Sine wave. The third wave of COVID-19 has been spreading across the world and has come to America. As should have been expected it has also come to Virginia. Many European countries have enacted lockdowns that would be considered draconian by most Americans. Several U.S. governors have also dramatically reversed the re-opening of their states’ economies in order to thwart the spread of the virus. Federal infectious disease experts are sounding the alarm. “We are entering the most concerning and most deadly phase of this pandemic . . . leading to increasing mortality,” said the Monday report from Deborah Birx, coordinator of the White House coronavirus task force. Birx predicts that the US will see more than 100,000 new cases per day this week.
In the Old Dominion, as WAVY reported yesterday, “Virginia’s [7-day] daily average of 1,306 cases per day is more than 100 cases per day above previous highs in August and May, mostly spurred by spikes in Southwest Virginia, and a notable increase in Northern Virginia. Virginia’s case incidence rate per 100,000 residents is now 15.3, which is considered especially high.” WAVY further reports that Virginia’s case per day total will reach 2,000 by the end of January per UVa’s COVID-19 model. Meanwhile, our governor is unconcerned, citing historical statistics that prove (to him) that Virginia has no real need for concern.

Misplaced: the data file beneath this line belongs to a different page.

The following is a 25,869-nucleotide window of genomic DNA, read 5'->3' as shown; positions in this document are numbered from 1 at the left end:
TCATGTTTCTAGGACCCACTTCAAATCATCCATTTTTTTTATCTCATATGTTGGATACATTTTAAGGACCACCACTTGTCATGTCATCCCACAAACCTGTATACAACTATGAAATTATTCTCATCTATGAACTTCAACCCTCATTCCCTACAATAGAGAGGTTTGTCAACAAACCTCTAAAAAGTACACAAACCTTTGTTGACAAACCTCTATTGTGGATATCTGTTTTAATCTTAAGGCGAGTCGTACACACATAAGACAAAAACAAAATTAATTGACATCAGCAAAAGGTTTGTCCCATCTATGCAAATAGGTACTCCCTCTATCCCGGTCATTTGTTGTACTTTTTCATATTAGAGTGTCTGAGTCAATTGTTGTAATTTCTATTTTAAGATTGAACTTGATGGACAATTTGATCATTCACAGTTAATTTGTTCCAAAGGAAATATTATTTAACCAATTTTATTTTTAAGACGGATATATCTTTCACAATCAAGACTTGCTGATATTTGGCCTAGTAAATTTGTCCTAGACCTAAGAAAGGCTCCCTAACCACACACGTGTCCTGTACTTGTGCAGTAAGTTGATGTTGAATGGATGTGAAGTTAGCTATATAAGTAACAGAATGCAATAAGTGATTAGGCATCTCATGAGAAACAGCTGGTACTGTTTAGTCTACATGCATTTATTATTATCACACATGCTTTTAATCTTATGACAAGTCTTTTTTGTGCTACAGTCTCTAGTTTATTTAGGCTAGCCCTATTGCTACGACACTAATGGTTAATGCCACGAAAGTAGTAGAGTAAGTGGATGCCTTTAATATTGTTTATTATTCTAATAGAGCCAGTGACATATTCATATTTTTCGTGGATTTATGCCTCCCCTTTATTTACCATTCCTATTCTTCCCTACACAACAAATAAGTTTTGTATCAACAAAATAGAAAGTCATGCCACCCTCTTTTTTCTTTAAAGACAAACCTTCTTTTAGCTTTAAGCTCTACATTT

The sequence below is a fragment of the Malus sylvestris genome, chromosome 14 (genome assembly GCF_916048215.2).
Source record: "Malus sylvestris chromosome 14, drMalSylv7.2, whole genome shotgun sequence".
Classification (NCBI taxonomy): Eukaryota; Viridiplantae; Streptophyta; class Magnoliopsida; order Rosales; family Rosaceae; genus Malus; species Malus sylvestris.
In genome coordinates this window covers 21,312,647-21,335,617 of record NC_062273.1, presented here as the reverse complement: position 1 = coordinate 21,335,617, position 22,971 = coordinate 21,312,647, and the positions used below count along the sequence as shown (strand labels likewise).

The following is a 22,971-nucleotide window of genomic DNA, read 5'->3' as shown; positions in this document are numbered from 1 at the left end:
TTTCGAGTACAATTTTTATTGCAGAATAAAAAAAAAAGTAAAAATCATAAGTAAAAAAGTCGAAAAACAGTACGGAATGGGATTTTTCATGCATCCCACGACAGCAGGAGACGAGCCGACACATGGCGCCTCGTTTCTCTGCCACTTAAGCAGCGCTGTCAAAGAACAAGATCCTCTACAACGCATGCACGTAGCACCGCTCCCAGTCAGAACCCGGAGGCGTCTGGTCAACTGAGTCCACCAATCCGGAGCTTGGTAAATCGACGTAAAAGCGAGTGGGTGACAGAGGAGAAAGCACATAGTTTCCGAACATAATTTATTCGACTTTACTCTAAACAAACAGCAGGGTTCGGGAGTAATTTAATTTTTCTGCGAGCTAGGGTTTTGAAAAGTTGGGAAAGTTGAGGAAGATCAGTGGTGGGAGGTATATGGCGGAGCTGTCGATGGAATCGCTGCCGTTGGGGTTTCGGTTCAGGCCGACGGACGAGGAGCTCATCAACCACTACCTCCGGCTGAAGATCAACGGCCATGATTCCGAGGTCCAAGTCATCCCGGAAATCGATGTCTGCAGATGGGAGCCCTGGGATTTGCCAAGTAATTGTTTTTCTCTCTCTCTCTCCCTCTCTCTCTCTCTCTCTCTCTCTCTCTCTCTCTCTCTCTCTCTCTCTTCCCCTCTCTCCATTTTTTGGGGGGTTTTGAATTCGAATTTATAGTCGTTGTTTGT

It seems that the stage is set in Virginia for a set of knee-jerk proclamations that will send our state’s economy back into the tail spin we experienced this spring.
Note: video starts at 4:50
by DJ Rippert
Northam fiddles. As a resurgence of COVID-19 spreads across Europe and the United States, Virginia Governor Ralph Northam held a press conference ostensibly to discuss the pandemic. The presser provided little new information about the coronavirus or Virginia’s plans to combat the disease. Northam did review statistics from the five health regions around the state but failed to provide any new guidance for Southwest Virginia where cases are spiking and the positivity rate has reached 8%. Northam’s useful advice was to wear masks, maintain social distance and wash your hands regularly. Continue reading
by DJ Rippert